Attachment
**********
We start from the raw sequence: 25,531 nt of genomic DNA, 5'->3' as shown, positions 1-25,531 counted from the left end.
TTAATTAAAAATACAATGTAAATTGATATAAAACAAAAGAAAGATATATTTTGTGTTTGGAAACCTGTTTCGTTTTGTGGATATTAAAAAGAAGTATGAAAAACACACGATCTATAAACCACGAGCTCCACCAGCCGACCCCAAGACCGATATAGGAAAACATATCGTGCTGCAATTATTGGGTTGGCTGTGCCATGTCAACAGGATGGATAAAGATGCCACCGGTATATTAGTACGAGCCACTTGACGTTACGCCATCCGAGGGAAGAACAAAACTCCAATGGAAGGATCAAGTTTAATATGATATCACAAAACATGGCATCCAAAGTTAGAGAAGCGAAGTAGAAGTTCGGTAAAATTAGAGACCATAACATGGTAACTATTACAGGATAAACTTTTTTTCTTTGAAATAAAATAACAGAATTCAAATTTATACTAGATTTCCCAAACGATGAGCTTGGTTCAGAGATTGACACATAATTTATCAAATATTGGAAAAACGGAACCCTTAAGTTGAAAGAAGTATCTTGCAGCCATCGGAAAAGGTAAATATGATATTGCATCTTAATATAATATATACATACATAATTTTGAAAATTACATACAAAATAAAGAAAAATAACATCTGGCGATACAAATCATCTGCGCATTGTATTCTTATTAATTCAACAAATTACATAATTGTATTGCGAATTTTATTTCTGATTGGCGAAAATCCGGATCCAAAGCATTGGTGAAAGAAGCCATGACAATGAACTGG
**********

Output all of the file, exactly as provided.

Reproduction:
We start from the raw sequence: 25,531 nt of genomic DNA, 5'->3' as shown, positions 1-25,531 counted from the left end.
TTAATTAAAAATACAATGTAAATTGATATAAAACAAAAGAAAGATATATTTTGTGTTTGGAAACCTGTTTCGTTTTGTGGATATTAAAAAGAAGTATGAAAAACACACGATCTATAAACCACGAGCTCCACCAGCCGACCCCAAGACCGATATAGGAAAACATATCGTGCTGCAATTATTGGGTTGGCTGTGCCATGTCAACAGGATGGATAAAGATGCCACCGGTATATTAGTACGAGCCACTTGACGTTACGCCATCCGAGGGAAGAACAAAACTCCAATGGAAGGATCAAGTTTAATATGATATCACAAAACATGGCATCCAAAGTTAGAGAAGCGAAGTAGAAGTTCGGTAAAATTAGAGACCATAACATGGTAACTATTACAGGATAAACTTTTTTTCTTTGAAATAAAATAACAGAATTCAAATTTATACTAGATTTCCCAAACGATGAGCTTGGTTCAGAGATTGACACATAATTTATCAAATATTGGAAAAACGGAACCCTTAAGTTGAAAGAAGTATCTTGCAGCCATCGGAAAAGGTAAATATGATATTGCATCTTAATATAATATATACATACATAATTTTGAAAATTACATACAAAATAAAGAAAAATAACATCTGGCGATACAAATCATCTGCGCATTGTATTCTTATTAATTCAACAAATTACATAATTGTATTGCGAATTTTATTTCTGATTGGCGAAAATCCGGATCCAAAGCATTGGTGAAAGAAGCCATGACAATGAACTGG